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Monday, June 5, 2000

Hannemann may give
Harris a tough race

Bullet The issue: The Honolulu mayoral race is a three-sided affair among Jeremy Harris, Mufi Hannemann and Frank Fasi.

Bullet Our view: Hannemann could be a formidable challenger to the mayor.

THE Honolulu mayoral election this year is shaping up as a real contest between the incumbent, Jeremy Harris, and Councilman Mufi Hannemann, with Frank Fasi apparently playing the role of spoiler.

From his position on the City Council, Hannemann has established himself as the mayor's chief critic -- although outvoted on most issues. He clashed with the mayor on his budget proposals last year, losing the Council chairmanship in the process.

Hannemann shrewdly exploited Harris' quarrels with the public employee unions to win the endorsements of both the Hawaii Government Employees Association and the United Public Workers. This greatly strengthened his credibility as a candidate. The public worker unions are usually major factors in state and county elections.

Hannemann's position is also bolstered by his record of service in state and federal government and in business as well as at the county level. Like Fasi, he has persisted in a political career after losing a bid for a U.S. congressional seat.

Harris is vulnerable to the charge that if re-elected he would quit in mid-term to run for governor. Hannemann can be expected to hammer away at that theme.

Fasi made that decision in 1994. Honolulu's longest serving mayor has been out of office since. He has never forgiven Harris for failing to endorse him for governor after making Harris acting mayor when he left Honolulu Hale. Although Fasi wants to win, he would like nothing better than to contribute to Harris' defeat.

But unseating an incumbent seldom happens, particularly in Hawaii. The mayor has the advantage of being able to mobilize the city-county's resources for programs that keep his name and face before the public -- and Harris knows the importance of using this advantage effectively.

He has been an active mayor on a number of fronts. His neighborhood visioning program has brought him in contact with thousands of citizens.

Although Hannemann won the endorsement of the HGEA and UPW, Harris has the support of the ILWU, the electrical workers union, the nurses association and the Building and Construction Trades Council.

In the latest Star-Bulletin/NBC Hawaii News 8 poll, 44 percent of respondents gave Harris a favorable rating to 26 percent unfavorable and 30 percent neutral. Hannemann was rated favorably by 33 percent, unfavorably by 23 percent, and neutral by a significantly large 44 percent. If he can find a way to convert those neutral respondents into supporters, he will be a formidable contender.

FASI is far back with 25 percent favorable, 23 unfavorable and 45 percent neutral. But the old campaigner points out that it's still early in the campaign. He is a long shot, but he has overcome the odds before and could be a factor in this race.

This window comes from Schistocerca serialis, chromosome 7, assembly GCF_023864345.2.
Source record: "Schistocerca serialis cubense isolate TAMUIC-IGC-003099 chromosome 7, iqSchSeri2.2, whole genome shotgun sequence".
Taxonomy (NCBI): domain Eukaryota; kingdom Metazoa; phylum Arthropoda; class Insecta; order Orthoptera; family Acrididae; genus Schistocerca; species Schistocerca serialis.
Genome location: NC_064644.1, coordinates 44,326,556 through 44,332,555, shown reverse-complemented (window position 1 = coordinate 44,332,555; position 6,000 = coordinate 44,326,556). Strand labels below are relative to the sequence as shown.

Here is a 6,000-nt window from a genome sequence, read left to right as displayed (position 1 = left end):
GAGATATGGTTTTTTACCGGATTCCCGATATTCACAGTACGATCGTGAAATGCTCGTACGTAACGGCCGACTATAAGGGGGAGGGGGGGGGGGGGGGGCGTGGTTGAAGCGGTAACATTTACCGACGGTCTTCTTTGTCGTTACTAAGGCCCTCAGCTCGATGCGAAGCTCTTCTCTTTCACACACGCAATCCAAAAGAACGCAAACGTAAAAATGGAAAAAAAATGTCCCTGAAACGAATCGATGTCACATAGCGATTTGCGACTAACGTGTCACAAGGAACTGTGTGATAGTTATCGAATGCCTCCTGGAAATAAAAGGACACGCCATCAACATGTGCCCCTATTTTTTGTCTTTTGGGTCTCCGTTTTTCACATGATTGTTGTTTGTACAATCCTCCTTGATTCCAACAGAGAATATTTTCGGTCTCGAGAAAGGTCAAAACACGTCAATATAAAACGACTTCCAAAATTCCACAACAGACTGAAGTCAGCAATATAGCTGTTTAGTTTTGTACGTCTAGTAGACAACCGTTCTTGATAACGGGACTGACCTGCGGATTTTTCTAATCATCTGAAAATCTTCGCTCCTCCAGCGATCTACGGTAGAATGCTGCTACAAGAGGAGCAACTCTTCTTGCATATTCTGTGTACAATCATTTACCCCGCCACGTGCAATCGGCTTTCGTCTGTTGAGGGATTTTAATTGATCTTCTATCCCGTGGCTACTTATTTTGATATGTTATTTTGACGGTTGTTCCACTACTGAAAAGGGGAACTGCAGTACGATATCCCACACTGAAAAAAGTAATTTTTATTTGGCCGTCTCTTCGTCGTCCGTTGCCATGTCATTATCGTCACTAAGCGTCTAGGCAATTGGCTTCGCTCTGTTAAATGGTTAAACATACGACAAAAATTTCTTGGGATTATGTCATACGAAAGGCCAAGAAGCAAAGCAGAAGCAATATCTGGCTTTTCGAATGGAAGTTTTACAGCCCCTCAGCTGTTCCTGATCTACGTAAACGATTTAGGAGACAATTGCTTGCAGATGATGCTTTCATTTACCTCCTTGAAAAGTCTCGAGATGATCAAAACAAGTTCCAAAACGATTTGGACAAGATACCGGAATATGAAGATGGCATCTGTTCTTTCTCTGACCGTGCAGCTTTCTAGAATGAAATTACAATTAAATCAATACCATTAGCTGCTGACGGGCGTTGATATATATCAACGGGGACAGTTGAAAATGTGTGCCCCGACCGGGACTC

But the candidate who has changed the dimensions of the mayoral race is Hannemann. He's articulate and ambitious, knows government and politics, and has cultivated a following. He can be expected to make a serious challenge. Harris could have his hands full.

Execution in Vietnam

Bullet The issue: A Vietnamese-Canadian woman was executed in Vietnam although officials had assured Canada that the execution would be delayed because of new evidence.

Bullet Our view: The Canadian government did what it could to put pressure on Hanoi.

CANADA and Vietnam have been at odds recently over a criminal case that provided another painful aftershock from the Vietnam War. Four years ago two Vietnamese-Canadian women were arrested and charged with carrying 12 pounds of heroin through the Hanoi airport. Canadian officials objected to the arrests, saying they believed the two women were duped by a drug-smuggling gang.

The women were Tran Thi Cam, now 74, and her daughter, Nguyen Thi Hiep, 43. Both had been imprisoned until April 24, when Nguyen Thi Hiep was executed by firing squad.

The execution was a shock. Vietnamese officials had assured Canada that they were willing to delay the operation because of new evidence that the two women had been duped.

In protest, Canada suspended diplomatic relations, cut off support for Vietnam's bid to join the World Trade Organization and suspended annual talks on development assistance.

Bowing to pressure, Vietnam indicated it was willing to turn over the executed woman's remains to her family. On Friday, the Associated Press reported, a Vietnamese official informed the Canadian embassy that a recommendation had been made to President Tran Duc Luong to grant amnesty to Tran Thi Cam. She is expected to be freed as part of a general amnesty on Sept. 2, Vietnam's national day.

Hanoi also accepted Ottawa's demand that Canadian police be allowed to investigate the drug-trafficking case on Vietnamese soil.

THE dead woman's husband, Tran Hieu, left his job as a restaurateur in Toronto to come to Vietnam to be near his imprisoned wife. Over the years, he was only allowed to see her a half-dozen times. He said he doesn't understand why she was executed.

In Communist Vietnam, he may never get a satisfactory explanation to what appears to have been an arbitrary act by a despotic regime. But at least, unlike millions of other victims of communism, he has a democratic government that is willing to stand up for his family's rights.

Published by Liberty Newspapers Limited Partnership

Rupert E. Phillips, CEO

John M. Flanagan, Editor & Publisher

David Shapiro, Managing Editor

Diane Yukihiro Chang, Senior Editor & Editorial Page Editor

Frank Bridgewater & Michael Rovner, Assistant Managing Editors

A.A. Smyser, Contributing Editor

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